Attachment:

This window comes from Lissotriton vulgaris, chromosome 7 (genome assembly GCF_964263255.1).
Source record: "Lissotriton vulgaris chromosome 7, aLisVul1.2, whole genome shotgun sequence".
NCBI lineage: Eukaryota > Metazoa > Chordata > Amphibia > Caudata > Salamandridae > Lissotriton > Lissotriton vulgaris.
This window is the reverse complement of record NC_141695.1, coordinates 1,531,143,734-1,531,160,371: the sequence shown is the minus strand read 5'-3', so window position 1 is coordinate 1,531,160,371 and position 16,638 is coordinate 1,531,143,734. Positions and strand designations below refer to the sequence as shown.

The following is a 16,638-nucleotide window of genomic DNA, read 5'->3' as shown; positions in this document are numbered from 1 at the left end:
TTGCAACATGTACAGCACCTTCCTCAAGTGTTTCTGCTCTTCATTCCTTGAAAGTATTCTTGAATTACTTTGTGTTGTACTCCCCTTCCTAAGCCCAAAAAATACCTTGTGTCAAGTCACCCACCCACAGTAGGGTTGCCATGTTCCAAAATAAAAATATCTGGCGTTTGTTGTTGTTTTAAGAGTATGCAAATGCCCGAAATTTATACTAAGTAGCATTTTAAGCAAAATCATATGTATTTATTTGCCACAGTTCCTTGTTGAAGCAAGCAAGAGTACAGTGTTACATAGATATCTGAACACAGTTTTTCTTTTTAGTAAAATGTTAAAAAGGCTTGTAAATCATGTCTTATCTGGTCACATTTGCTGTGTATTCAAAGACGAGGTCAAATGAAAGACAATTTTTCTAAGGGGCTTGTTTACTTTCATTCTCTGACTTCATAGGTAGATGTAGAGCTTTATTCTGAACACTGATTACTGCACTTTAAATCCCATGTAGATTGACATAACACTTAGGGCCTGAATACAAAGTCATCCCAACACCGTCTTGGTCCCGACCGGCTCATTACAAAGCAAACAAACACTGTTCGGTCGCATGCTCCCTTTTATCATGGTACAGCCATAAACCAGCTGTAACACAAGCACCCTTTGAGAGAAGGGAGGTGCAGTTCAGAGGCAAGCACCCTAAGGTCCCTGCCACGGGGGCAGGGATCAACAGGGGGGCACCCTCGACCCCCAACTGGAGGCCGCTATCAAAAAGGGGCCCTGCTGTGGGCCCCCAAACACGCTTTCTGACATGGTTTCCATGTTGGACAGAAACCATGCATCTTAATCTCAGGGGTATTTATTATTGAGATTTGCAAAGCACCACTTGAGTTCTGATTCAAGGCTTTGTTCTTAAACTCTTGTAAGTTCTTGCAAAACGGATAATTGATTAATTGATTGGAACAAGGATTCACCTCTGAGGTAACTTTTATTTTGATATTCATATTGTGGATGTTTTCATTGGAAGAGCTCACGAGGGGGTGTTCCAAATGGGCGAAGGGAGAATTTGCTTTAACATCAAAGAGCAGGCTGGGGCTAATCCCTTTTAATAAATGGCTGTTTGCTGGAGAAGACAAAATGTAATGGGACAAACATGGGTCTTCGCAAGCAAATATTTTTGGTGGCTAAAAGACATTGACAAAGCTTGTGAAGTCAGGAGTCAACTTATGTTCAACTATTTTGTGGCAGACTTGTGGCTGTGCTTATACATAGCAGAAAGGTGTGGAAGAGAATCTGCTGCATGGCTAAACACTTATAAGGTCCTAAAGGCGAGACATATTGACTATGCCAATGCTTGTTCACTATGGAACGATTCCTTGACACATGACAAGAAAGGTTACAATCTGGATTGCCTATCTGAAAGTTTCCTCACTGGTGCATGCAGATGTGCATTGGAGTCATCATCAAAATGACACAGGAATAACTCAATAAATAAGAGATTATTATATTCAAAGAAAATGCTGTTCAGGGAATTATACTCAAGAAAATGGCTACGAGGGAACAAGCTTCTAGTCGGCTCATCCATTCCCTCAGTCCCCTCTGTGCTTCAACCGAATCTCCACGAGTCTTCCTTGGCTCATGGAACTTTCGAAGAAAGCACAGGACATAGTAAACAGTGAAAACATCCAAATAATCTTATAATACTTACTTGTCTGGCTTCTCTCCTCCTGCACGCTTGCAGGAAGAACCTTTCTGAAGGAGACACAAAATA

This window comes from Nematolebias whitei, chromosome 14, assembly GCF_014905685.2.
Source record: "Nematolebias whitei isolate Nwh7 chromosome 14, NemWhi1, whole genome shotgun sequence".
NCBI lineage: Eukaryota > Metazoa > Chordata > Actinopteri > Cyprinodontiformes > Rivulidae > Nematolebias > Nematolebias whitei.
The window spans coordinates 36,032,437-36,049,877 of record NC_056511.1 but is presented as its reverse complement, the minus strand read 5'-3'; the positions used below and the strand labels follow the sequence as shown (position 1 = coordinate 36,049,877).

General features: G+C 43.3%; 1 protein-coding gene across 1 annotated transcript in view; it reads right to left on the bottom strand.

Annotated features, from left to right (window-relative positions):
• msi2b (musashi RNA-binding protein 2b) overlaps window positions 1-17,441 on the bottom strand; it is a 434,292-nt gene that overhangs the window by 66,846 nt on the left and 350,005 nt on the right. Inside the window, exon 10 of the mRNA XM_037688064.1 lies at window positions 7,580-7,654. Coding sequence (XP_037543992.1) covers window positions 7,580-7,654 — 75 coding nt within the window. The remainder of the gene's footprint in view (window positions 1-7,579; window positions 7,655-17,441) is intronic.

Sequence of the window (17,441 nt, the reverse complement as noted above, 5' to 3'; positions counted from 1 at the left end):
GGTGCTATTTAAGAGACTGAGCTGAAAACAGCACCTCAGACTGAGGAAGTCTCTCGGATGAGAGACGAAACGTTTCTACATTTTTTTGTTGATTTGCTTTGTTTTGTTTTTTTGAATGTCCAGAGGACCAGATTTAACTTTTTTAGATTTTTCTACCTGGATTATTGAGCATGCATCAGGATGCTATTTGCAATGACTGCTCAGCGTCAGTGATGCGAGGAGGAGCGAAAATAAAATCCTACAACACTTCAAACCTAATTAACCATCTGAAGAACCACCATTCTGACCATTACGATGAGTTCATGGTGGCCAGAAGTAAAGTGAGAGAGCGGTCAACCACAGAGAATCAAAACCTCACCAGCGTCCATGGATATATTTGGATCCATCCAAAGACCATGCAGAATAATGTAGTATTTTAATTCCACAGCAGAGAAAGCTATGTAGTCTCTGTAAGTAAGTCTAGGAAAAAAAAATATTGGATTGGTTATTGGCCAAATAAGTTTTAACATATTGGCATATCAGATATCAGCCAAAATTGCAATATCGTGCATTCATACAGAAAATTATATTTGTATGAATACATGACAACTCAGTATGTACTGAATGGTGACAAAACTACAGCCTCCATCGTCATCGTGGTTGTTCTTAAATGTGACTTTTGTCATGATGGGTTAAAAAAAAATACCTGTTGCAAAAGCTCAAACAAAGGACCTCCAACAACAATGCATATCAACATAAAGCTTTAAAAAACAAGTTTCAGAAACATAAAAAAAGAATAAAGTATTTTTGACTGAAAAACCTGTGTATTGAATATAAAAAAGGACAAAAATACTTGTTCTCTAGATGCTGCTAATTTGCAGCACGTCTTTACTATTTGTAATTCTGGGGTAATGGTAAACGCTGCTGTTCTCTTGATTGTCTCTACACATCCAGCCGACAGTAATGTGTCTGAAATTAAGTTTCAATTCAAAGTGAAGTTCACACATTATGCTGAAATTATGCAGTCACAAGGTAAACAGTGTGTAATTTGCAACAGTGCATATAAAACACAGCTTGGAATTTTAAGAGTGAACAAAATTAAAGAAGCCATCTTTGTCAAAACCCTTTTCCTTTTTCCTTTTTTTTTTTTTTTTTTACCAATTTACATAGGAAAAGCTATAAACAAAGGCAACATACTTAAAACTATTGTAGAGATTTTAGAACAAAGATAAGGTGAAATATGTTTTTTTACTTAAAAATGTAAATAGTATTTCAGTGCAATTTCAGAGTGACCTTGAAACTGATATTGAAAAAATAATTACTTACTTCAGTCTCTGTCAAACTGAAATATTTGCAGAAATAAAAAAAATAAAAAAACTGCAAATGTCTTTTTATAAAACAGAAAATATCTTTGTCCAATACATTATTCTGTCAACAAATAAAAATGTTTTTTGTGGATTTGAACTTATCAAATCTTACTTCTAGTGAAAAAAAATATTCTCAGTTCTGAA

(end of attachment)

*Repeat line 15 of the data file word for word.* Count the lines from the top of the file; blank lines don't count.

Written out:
GGTGCTATTTAAGAGACTGAGCTGAAAACAGCACCTCAGACTGAGGAAGTCTCTCGGATGAGAGACGAAACGTTTCTACATTTTTTTGTTGATTTGCTTTGTTTTGTTTTTTTGAATGTCCAGAGGACCAGATTTAACTTTTTTAGATTTTTCTACCTGGATTATTGAGCATGCATCAGGATGCTATTTGCAATGACTGCTCAGCGTCAGTGATGCGAGGAGGAGCGAAAATAAAATCCTACAACACTTCAAACCTAATTAACCATCTGAAGAACCACCATTCTGACCATTACGATGAGTTCATGGTGGCCAGAAGTAAAGTGAGAGAGCGGTCAACCACAGAGAATCAAAACCTCACCAGCGTCCATGGATATATTTGGATCCATCCAAAGACCATGCAGAATAATGTAGTATTTTAATTCCACAGCAGAGAAAGCTATGTAGTCTCTGTAAGTAAGTCTAGGAAAAAAAAATATTGGATTGGTTATTGGCCAAATAAGTTTTAACATATTGGCATATCAGATATCAGCCAAAATTGCAATATCGTGCATTCATACAGAAAATTATATTTGTATGAATACATGACAACTCAGTATGTACTGAATGGTGACAAAACTACAGCCTCCATCGTCATCGTGGTTGTTCTTAAATGTGACTTTTGTCATGATGGGTTAAAAAAAAATACCTGTTGCAAAAGCTCAAACAAAGGACCTCCAACAACAATGCATATCAACATAAAGCTTTAAAAAACAAGTTTCAGAAACATAAAAAAAGAATAAAGTATTTTTGACTGAAAAACCTGTGTATTGAATATAAAAAAGGACAAAAATACTTGTTCTCTAGATGCTGCTAATTTGCAGCACGTCTTTACTATTTGTAATTCTGGGGTAATGGTAAACGCTGCTGTTCTCTTGATTGTCTCTACACATCCAGCCGACAGTAATGTGTCTGAAATTAAGTTTCAATTCAAAGTGAAGTTCACACATTATGCTGAAATTATGCAGTCACAAGGTAAACAGTGTGTAATTTGCAACAGTGCATATAAAACACAGCTTGGAATTTTAAGAGTGAACAAAATTAAAGAAGCCATCTTTGTCAAAACCCTTTTCCTTTTTCCTTTTTTTTTTTTTTTTTTACCAATTTACATAGGAAAAGCTATAAACAAAGGCAACATACTTAAAACTATTGTAGAGATTTTAGAACAAAGATAAGGTGAAATATGTTTTTTTACTTAAAAATGTAAATAGTATTTCAGTGCAATTTCAGAGTGACCTTGAAACTGATATTGAAAAAATAATTACTTACTTCAGTCTCTGTCAAACTGAAATATTTGCAGAAATAAAAAAAATAAAAAAACTGCAAATGTCTTTTTATAAAACAGAAAATATCTTTGTCCAATACATTATTCTGTCAACAAATAAAAATGTTTTTTGTGGATTTGAACTTATCAAATCTTACTTCTAGTGAAAAAAAATATTCTCAGTTCTGAA